The rest of the book describes the Liturgy of the Holy Gifts, paying special attention to the theology of the Nicene Creed and the Lord’s Prayer. The focus of this part of the service is on the Eucharist, and Fr. Vassilios explains in great detail how the confession of faith in the creed and the prayers of repentance prepare the people for receiving it. After working his way to through the rest of the Liturgy, he ends the book with a reflection on how this “Journey to the Kingdom” is similar to the journey of the two disciples who encountered the risen Christ on the road to Emmaus. Fr. Vassilios explains the evangelistic imperative that follows such an encounter, “This is the journey we take at every Divine Liturgy. We have heard God’s word and we have seen Christ in the breaking of bread. What comes next? In the story of the road to Emmaus, after the disciples realize that they have seen Christ, they hurry back to Jerusalem to look for the Apostles to tell them. Having seen the risen Christ, their immediate reaction is to share their joy.” He exhorts readers to remember the journey that they’ve been on through the Liturgy. In Orthodox belief, something real happens in Liturgy: it is where earth and heaven meet, where the Kingdom is real and present. After such an encounter, we should be changed. While Fr. Vassilios is speaking specifically of the Orthodox Liturgy here, that imperative is a helpful one for all of us to remember.

 

While this book masterfully explains everything with careful thought and attention to detail, sometimes the amount of information can seem overwhelming. Sometimes there are little theological tangents between the different parts of the Liturgy. These happen both in the main text itself as well as in little boxed off comments connected to the relevant text with dotted arrows. While these tangents give helpful background information—especially for non-Orthodox—they also disturb the flow of the book and can be distracting to the reader. The place where this is most problematic is in the section describing the Nicene Creed. Fr. Vassilios goes through the creed in great detail, describing how each phrase connects to Orthodox theology. The Nicene Creed takes only a minute or two to recite within an approximately hour-and-a-half long Liturgy, yet it dominates almost a quarter of the book.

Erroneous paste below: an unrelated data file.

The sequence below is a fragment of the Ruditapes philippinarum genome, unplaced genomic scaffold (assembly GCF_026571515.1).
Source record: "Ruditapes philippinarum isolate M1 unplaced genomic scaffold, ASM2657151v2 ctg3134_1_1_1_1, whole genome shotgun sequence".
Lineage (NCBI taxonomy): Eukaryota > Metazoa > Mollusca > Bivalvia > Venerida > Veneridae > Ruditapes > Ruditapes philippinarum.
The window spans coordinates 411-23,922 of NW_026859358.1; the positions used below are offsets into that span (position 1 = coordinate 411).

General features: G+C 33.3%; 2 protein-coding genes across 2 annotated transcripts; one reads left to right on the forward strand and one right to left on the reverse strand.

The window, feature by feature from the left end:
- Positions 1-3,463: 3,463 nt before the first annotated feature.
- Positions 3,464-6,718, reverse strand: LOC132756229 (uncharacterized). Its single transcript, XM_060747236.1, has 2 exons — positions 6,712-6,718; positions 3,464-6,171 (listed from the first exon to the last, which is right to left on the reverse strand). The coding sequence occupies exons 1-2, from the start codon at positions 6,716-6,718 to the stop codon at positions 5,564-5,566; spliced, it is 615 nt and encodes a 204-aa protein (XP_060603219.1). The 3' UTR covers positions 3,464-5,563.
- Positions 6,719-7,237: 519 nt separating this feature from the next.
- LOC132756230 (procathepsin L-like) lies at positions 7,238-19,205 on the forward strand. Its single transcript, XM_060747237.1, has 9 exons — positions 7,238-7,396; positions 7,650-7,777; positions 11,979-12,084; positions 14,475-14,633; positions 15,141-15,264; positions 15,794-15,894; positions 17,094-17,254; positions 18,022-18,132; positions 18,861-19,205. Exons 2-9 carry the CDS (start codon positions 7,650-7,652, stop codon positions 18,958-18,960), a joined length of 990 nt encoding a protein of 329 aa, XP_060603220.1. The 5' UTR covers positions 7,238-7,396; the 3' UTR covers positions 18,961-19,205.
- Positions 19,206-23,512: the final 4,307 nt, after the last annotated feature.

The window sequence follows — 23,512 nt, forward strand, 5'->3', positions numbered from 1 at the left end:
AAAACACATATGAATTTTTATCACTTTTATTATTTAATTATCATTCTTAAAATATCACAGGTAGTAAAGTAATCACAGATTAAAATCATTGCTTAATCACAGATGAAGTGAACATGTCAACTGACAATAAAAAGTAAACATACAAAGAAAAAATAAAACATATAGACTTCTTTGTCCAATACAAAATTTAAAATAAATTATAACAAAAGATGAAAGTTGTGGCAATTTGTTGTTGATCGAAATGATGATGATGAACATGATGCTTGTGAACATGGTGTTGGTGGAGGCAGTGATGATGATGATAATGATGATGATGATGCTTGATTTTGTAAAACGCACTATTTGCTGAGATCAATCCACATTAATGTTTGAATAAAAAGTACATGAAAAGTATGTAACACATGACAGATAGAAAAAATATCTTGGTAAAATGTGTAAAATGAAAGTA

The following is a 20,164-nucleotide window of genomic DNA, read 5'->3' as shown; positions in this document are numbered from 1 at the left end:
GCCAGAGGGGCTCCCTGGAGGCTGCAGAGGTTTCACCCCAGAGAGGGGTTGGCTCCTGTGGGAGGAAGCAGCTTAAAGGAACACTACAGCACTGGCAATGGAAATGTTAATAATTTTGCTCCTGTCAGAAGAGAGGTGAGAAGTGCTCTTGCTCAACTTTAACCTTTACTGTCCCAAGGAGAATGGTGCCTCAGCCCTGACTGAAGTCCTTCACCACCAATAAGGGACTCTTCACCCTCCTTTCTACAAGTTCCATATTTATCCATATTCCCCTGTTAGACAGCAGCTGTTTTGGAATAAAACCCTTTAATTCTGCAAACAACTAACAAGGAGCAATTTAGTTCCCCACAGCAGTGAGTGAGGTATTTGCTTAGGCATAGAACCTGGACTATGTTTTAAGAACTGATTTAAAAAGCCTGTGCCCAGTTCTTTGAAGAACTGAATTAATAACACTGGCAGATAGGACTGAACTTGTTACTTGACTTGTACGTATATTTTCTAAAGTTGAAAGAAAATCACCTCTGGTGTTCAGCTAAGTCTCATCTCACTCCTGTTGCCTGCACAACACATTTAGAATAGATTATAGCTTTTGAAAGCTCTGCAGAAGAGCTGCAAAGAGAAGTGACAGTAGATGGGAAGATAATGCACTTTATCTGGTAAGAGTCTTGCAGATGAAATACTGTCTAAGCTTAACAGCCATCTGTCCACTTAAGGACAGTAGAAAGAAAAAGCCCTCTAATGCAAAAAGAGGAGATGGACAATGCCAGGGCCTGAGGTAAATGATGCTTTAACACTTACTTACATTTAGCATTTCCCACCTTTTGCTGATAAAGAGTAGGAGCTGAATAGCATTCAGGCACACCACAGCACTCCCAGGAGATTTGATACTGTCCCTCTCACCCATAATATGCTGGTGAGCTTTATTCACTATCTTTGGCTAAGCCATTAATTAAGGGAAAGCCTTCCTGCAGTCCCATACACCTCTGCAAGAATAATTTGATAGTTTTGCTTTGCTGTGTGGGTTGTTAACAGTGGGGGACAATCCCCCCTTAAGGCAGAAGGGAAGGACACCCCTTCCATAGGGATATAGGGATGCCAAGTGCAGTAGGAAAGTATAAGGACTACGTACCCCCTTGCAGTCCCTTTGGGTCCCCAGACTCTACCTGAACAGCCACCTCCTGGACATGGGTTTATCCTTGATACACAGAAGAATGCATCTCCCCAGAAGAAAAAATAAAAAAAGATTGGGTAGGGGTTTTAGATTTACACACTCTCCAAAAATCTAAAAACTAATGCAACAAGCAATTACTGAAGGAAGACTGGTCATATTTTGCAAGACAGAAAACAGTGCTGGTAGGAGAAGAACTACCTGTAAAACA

Yet, despite this criticism, it’s hard to imagine the book without these chapters. While they seem to break up the flow of the narrative, it is here that Fr. Vassilios explains some helpful distinctives of the Orthodox faith. While the Nicene Creed is certainly not exclusive to Orthodoxy, Fr. Vassilios uses the creed to explain Orthodox beliefs about unification with Christ (called theosis, though Fr. Vassilios does not specifically use this term), the role of Tradition, the Church, the sacrament of Baptism, and the primacy of the Resurrection; just a few places where Orthodox beliefs slightly diverge from Protestant or (to a lesser extent) Catholic ones. The differences aren’t always as clearly parsed as they could be, but it is helpful information nonetheless.

 

Vassilios Papavassiliou’s Journey to the Kingdom is a thoughtful book that acts as a good introduction to the Eastern Orthodox faith. Hopefully, the book will encourage readers to learn more about the beliefs and practices of Orthodoxy (perhaps even to visit a service), and to learn more about their own Christian traditions. There is much that our traditions have in common, and studying the diverse practices and theology of Christianity throughout the ages can enrich our own modern faith.